Lydia Davis: I think you mean that the language is musical or at least rhythmic and pleasing. I hope so. The fact is that I hear all language in my head as I read and as I write, and I am very aware of the sounds of the language and they are important to me. And yet I would not want my work to become too self-consciously poetic so that the style actually became intrusive and distracting. I like to write in plain language that is still eloquent.

Shafinur Shafin: What I like about your writing style is that the language is so easy and the sentences are not long and there are no difficult words to have trouble understanding. (Honestly speaking, there was no need to sit with a dictionary!) I think this writing-style of yours has made you widely accepted as a writer of the English language all around the world. Do you keep these things in your mind when you write?

Lydia Davis: It is nice of you to talk so positively about my writing style. I did not deliberately adopt a plain and “easy” writing style in order to be more easily understood. I simply prefer that sort of style for my own work. I like to speak plainly, as I said, without putting a barrier between me and the reader. But I enjoy reading all sorts of other styles of writing.

Shafinur Shafin: Do you edit your stories a lot? Or just keep them the way you wrote at first?

Lydia Davis: Most of the story comes out right away the way it will remain. But I go over the stories again and again, making small or sometimes large changes. I read through them many times until nothing more bothers me. So, yes, I revise very intensively, even the very shortest stories.

Shafinur Shafin: Man Booker International Prize is something very special. What changes occurred after that, in your life and in your writings?

Lydia Davis: It was indeed very special, and very surprising to me. I hope nothing changed in my approach to my writing, because that would not be a good thing. But certainly there was an increase in foreign interest in my books, and contracts for foreign translations. That was a good thing that came of it.

Shafinur Shafin: I personally feel translation is the most difficult task in any form of writing. (I always remember Frost’s quote about poetry — “What gets lost in translation!”) You have translated some French literary classics, including Proust’s Swann’s Way and Flaubert’s” Madame Bovary. How and when do you feel that the readers are going to have the taste of the original?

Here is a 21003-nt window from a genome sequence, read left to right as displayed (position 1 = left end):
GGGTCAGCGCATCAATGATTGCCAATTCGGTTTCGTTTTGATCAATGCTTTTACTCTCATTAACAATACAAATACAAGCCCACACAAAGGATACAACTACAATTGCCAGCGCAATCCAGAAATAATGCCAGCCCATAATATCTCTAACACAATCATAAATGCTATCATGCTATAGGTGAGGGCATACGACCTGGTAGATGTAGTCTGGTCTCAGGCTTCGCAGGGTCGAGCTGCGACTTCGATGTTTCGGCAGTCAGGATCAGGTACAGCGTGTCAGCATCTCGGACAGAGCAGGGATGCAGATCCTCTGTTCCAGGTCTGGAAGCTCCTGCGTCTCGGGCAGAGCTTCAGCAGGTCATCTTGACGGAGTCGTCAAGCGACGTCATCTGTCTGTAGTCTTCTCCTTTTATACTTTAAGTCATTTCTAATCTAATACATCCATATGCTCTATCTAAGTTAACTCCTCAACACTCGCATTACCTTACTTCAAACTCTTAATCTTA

Lydia Davis: I have been translating for more than forty years, and clearly I must enjoy it, as well as find it challenging (which it is). It is difficult, but it is very good practice for a writer. My method is to stay very close to the original text, when it is an important and good book, like the Proust and the Flaubert works.  I trust that if I follow the original very closely, while still writing eloquent and pleasing English, I will convey something of the original.

Shafinur Shafin: Most of the time women have  to make a balance between their personal and professional life. Often their life tends to be like walking on a sharp blade – ever prepared for a sacrifice, if any occur. You are a writer, translator, teacher and you have a personal life too. Have all these parts of Lydia Davis had any conflict with each other, or have made you face any hurdle when it comes to your writing?

Lydia Davis: It is always difficult (for men, too!) to balance the demands of what I see as four major things in one’s life: earning a living, raising a family, working at one’s art, and having a social life with friends and/or an active life in one’s community. When my children were small, I was much less active in my community, and I would usually do only two things at a time:  earn a living and care for my children;  or work at my art and earn my living (while the children were in school) and so forth. It is hard to balance everything, and sometimes you are sorry the baby is waking up from its nap because then you must stop writing. Some people do not have families, or are willing to have very little social life, or both. But if you want everything, then you just do your best to balance it all.

 


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Interview taken by Shafinur Shafin, a poet and writer from Bangladesh